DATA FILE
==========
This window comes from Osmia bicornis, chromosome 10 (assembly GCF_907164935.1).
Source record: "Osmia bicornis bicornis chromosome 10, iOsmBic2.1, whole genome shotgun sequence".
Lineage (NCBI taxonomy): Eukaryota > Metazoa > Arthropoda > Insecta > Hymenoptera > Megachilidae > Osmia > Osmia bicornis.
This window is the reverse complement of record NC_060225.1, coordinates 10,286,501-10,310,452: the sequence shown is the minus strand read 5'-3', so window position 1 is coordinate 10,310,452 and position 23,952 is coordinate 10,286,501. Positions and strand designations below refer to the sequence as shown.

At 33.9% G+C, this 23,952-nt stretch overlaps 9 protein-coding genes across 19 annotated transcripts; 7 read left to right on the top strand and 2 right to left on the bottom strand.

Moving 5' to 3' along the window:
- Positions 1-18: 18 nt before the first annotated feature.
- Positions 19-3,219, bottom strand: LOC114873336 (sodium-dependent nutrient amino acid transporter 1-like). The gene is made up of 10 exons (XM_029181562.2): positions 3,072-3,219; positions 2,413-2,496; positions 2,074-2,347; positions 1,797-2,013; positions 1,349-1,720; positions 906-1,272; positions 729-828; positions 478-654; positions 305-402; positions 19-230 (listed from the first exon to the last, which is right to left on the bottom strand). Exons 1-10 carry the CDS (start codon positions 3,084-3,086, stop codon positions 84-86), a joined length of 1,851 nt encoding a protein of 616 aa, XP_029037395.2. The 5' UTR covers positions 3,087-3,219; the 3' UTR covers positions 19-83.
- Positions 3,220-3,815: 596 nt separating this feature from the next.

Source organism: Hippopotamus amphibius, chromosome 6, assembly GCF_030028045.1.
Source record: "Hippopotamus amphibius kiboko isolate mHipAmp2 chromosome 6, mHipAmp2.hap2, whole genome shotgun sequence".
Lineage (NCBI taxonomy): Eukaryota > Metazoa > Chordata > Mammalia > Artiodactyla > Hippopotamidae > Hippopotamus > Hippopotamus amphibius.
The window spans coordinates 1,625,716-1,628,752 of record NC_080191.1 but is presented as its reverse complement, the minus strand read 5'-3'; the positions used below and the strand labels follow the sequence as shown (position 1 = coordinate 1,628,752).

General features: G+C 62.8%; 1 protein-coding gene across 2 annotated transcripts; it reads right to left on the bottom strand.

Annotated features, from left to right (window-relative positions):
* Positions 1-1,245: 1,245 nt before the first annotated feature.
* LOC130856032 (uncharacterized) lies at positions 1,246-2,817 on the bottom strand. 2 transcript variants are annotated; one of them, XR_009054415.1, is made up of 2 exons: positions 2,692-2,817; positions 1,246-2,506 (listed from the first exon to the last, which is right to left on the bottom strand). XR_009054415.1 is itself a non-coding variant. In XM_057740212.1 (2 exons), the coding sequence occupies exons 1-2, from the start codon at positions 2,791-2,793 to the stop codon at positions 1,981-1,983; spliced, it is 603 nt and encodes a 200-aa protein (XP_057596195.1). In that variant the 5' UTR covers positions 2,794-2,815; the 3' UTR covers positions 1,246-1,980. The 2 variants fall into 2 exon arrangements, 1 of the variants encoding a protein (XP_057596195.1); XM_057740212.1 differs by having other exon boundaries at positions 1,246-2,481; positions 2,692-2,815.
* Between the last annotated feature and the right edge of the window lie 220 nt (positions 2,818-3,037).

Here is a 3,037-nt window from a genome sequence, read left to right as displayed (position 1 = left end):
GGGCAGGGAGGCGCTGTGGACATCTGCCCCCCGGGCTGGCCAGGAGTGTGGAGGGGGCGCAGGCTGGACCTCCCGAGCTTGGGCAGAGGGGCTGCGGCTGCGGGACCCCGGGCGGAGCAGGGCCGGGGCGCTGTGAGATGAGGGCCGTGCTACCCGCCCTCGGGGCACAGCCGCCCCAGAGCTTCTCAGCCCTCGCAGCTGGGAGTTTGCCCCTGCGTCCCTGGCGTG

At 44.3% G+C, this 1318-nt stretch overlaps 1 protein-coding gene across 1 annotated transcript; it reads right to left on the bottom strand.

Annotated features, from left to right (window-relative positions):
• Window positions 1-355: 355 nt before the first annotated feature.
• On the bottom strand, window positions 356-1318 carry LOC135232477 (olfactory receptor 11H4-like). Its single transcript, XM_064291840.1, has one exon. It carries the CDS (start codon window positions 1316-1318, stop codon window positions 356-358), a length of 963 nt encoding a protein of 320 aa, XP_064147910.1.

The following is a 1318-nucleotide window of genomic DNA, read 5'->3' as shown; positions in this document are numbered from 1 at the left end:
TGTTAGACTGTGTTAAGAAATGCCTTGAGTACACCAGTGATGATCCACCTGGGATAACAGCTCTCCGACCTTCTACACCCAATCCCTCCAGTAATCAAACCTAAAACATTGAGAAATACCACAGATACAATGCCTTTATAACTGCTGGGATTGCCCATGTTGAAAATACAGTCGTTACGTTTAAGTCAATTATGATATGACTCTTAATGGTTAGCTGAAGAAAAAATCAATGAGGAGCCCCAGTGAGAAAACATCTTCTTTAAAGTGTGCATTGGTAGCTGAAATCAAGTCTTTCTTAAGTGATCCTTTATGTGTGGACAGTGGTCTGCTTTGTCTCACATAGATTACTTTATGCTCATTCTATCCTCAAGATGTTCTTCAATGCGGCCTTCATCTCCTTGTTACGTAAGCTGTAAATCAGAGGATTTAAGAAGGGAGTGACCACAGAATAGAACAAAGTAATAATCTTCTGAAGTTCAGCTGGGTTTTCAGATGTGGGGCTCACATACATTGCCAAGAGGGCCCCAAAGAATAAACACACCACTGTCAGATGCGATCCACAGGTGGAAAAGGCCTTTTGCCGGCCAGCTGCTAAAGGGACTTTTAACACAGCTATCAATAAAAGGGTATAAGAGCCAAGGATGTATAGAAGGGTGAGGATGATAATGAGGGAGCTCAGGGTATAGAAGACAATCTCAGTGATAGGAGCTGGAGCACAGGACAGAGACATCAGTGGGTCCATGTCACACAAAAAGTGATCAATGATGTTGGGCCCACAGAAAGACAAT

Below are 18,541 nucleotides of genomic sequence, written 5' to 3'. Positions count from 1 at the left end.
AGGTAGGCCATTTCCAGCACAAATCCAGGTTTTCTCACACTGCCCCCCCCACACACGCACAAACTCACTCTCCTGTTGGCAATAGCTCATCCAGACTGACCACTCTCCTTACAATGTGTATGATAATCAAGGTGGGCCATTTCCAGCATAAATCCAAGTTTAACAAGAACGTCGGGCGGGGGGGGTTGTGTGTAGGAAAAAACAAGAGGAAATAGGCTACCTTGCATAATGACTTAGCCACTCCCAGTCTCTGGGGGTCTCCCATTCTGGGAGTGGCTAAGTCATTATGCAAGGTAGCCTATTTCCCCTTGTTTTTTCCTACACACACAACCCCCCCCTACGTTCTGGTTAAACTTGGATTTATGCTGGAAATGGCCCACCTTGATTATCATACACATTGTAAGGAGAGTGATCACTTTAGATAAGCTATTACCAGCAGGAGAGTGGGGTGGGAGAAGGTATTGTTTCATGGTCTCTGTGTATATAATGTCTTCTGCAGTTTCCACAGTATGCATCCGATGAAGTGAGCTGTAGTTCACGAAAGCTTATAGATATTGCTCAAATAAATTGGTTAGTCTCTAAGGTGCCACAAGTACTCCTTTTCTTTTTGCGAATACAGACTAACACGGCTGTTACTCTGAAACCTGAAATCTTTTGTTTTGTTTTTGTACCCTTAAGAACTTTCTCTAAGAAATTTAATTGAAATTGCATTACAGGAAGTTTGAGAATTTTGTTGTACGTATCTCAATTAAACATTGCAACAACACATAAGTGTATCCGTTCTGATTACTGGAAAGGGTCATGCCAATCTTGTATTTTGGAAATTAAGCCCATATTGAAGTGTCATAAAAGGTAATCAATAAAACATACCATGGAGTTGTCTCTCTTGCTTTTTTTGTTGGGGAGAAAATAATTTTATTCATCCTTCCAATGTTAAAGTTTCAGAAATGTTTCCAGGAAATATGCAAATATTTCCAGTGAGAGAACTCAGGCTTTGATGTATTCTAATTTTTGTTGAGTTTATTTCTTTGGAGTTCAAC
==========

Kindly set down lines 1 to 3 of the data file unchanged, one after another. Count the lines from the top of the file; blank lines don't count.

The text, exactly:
This window comes from Osmia bicornis, chromosome 10 (assembly GCF_907164935.1).
Source record: "Osmia bicornis bicornis chromosome 10, iOsmBic2.1, whole genome shotgun sequence".
Lineage (NCBI taxonomy): Eukaryota > Metazoa > Arthropoda > Insecta > Hymenoptera > Megachilidae > Osmia > Osmia bicornis.